Joseph Meakin reports on a review launched by the Office for Students regarding universities’ admissions processes
On 27th February, the universities regulator, the Office for Students (OfS), launched a review into the admissions process. Commenting on the review’s launch, the OfS chair, Sir Michael Barber, said: ‘There is widespread recognition that certain aspects of the current admissions system are not working.’
Seeking the opinions of stakeholders in the higher education sector, the watchdog has set out three possible options for reform:
The first of these would be to retain the current system, but with some changes (such as increasing the prevalence of contextual offers or phasing out personal statements) to improve it.
The second would be to move to a system described as ‘post-qualifications offers for full-time undergraduate admissions.’ This would still see students apply to universities before sitting their exams (as currently) but they would only receive offers after they have received their results.
The final option would be to move to ‘post-qualifications applications for full-time undergraduate admissions.’ The OfS has said that ‘various models for this option exist’ but the one they have put forward is for students to register an interest in a particular institution prior to receiving their exam results, but their application would only be completed afterwards.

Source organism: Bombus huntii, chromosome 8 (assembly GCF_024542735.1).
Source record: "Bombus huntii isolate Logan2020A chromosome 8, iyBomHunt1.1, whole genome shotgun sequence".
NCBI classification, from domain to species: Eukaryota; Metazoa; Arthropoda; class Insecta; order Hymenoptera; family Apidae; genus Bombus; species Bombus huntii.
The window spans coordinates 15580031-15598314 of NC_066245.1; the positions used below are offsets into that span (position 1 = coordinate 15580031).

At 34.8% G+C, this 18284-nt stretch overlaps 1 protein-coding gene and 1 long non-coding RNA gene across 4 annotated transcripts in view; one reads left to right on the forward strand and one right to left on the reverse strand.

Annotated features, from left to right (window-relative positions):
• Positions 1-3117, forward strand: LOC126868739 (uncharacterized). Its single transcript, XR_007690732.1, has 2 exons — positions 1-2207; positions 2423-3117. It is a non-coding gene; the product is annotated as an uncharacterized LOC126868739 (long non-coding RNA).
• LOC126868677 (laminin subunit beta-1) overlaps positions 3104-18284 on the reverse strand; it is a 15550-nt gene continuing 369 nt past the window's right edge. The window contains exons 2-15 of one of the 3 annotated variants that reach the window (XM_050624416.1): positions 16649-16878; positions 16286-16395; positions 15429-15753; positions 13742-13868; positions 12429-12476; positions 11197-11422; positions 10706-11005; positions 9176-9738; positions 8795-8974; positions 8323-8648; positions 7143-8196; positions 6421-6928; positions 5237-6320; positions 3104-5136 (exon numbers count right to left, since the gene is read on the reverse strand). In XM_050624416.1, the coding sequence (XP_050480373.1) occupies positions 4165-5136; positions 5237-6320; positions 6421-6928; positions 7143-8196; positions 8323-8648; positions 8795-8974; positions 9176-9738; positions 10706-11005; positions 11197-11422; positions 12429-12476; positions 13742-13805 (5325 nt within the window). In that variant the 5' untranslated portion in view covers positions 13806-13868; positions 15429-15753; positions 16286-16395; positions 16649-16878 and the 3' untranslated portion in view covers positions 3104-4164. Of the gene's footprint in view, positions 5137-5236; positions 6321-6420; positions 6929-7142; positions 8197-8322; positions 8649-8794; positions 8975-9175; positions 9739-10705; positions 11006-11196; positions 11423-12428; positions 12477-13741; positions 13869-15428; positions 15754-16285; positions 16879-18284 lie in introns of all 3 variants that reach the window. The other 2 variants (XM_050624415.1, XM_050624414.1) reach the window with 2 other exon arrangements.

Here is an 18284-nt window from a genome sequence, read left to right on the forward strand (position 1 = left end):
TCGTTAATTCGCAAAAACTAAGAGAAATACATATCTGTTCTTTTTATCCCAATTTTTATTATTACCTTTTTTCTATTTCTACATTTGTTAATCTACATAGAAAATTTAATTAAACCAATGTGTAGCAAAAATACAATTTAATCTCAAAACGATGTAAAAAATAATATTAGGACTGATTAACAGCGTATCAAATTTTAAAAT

This review comes amidst a wave of criticism of the current admissions process. The Guardian recently revealed that a survey commissioned by university vice-chancellors found evidence of dissatisfaction with the current system amongst a significant number of disadvantaged and ethnic minority applicants.
And an article in The Times has shed light on a report by Policy Exchange, the think tank founded by former education secretary, Michael Gove, and other senior Conservatives. Written following interviews with ‘about 50 vice-chancellors and chairmen of university governing bodies’, it calls on universities to reverse the proliferation of unconditional offers, amongst other criticisms.
The consultation period closes on Thursday 21 May 2020.
This article first appeared in Redbrick issue 1516 on Friday 6th March 2020